The other difficult decision that looms above the coaches in the meeting rooms deals with how many, and which running backs to keep. The fact remains, the Bengals have no great one on their roster; they have one good one and three promising ones. Based on what we’ve seen thus far in the preseason though, none of these four runners deserve to be cut.

I’m still of the opinion that Cincinnati should keep all four of them and use them in various situations throughout the year. The acknowledged starter, Cedric Benson, has fumbled in both games he’s played in 2009, and while he hasn’t looked bad, he also hasn’t done anything to assume that he is a problem-free player who will automatically do just fine. The other contenders, Bernard Scott, Brian Leonard and DeDe Dorsey have all demonstrated specific and unique traits that could be used separately and effectively. The running game was abysmal last year and the infusion of talent there can only be a positive, but team management should be wary to cast any of these capable runners out into the street.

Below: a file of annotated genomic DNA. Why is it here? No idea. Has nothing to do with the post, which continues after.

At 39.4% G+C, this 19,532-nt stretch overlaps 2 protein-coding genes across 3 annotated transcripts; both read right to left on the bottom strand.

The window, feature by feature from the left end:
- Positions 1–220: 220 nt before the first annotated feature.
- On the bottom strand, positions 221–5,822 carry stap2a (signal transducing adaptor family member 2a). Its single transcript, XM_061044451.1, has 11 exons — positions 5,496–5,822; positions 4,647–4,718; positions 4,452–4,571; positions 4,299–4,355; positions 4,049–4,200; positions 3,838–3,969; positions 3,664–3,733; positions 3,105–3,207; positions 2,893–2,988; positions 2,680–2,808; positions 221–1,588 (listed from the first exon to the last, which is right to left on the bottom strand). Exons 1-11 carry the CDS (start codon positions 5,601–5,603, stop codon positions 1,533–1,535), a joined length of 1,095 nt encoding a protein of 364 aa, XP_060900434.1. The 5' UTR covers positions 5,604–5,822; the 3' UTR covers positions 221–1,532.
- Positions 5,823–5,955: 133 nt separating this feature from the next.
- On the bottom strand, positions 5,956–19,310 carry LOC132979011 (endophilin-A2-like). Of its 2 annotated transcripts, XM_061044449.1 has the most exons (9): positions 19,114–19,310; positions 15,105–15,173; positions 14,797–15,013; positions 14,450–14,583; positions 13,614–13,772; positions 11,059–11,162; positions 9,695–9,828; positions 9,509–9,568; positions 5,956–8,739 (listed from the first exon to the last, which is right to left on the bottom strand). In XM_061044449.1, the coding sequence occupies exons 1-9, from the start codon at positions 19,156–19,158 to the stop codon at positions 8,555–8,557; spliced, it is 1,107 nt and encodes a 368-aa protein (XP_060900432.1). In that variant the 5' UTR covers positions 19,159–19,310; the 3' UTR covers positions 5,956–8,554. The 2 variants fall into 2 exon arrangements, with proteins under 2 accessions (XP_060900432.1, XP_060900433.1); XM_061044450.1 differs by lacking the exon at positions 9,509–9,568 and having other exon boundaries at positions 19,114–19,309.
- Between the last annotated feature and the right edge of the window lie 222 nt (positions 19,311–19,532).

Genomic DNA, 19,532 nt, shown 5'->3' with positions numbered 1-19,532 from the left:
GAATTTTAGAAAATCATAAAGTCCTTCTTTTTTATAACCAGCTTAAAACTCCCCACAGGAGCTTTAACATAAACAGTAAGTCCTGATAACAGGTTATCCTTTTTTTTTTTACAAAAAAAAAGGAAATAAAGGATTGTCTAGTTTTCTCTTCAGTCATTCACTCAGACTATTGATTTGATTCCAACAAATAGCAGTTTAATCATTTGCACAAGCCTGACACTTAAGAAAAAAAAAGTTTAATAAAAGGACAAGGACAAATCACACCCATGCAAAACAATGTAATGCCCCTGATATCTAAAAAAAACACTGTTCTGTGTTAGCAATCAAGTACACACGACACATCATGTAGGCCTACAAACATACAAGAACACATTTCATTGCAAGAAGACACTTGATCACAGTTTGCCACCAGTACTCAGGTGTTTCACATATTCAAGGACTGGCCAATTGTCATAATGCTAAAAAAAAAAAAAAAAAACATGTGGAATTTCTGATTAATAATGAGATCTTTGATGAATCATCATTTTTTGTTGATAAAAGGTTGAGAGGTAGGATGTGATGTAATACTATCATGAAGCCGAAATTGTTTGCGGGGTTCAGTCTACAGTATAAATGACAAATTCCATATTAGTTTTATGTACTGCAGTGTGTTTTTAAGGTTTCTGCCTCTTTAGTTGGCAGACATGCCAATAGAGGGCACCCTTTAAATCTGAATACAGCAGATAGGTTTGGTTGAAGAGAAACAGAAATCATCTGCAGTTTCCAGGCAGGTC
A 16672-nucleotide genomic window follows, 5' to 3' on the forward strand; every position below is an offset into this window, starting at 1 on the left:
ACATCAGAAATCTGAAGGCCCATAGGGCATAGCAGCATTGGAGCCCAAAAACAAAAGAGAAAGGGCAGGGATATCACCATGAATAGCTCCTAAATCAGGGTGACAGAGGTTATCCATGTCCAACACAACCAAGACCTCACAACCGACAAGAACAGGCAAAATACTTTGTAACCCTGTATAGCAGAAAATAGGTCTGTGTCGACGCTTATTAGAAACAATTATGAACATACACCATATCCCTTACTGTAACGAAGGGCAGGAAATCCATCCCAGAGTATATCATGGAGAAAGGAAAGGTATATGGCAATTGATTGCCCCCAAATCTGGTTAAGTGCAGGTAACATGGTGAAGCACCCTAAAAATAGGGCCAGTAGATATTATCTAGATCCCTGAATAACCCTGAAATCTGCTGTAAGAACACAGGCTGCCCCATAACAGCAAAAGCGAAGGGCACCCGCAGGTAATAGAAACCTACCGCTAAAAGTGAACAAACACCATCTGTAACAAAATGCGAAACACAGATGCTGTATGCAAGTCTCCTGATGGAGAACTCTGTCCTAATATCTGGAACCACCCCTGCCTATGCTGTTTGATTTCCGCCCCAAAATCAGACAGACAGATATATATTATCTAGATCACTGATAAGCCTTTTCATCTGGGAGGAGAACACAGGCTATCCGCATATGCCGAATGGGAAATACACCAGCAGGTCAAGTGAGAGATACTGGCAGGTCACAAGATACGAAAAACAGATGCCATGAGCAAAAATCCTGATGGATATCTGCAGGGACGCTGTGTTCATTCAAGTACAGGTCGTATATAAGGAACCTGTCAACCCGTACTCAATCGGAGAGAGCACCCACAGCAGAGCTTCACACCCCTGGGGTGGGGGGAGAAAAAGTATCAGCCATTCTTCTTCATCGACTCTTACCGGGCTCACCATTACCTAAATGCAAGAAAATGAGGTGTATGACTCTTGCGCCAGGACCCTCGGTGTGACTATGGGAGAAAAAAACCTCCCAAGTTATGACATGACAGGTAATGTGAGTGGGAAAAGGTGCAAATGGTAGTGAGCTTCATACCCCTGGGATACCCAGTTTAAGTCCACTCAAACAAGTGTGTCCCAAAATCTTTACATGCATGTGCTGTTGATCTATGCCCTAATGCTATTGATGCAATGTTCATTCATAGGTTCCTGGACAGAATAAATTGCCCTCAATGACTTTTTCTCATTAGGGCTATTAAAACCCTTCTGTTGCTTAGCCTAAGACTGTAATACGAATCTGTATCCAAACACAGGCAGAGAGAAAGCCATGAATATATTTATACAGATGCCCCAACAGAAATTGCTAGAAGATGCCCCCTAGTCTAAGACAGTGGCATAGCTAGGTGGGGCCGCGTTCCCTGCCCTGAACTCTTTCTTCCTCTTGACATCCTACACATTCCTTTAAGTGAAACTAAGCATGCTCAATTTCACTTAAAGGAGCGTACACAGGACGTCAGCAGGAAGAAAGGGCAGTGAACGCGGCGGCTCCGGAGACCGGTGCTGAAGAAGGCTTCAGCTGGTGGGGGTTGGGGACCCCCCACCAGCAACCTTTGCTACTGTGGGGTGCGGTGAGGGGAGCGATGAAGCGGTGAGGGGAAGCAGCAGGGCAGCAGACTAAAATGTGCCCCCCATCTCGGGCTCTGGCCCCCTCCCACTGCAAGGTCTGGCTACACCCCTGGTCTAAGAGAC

There’s another battle quietly taking place among the fullbacks as well. Many jokes and sometimes cruel humor has been written within these pages at Jeremi Johnson’s expense, typically centered around his constant challenges controlling his weight. Johnson did come to camp this July heavier than advised, but has made big strides to get back into playing shape and now looks like the starter for the season-opener.

It’s easy to pick on someone when they let themselves go physically, but it should be equally noted when a player, or a person, battles back from weight concerns and goes about their life in a successful manner. After all, when Johnson is healthy and in playing shape, he’s a possible pro-bowler and who wouldn’t want that on their team? Good job, JJ, keep it up (and the weight down).

Rookie Fui Vakapuna has been nagged here and there by injuries this summer, but thanks in part to the problems at tight end, he seems safe to make the team. Fui has a good build for the position, carried the ball a decent amount at BYU and has the crazy-man stare that I like and opponents fear. He appears as a man who enjoys rough contact—with or without a helmet—and probably goes around hitting Coke machines throughout the winter and spring just to get his fix.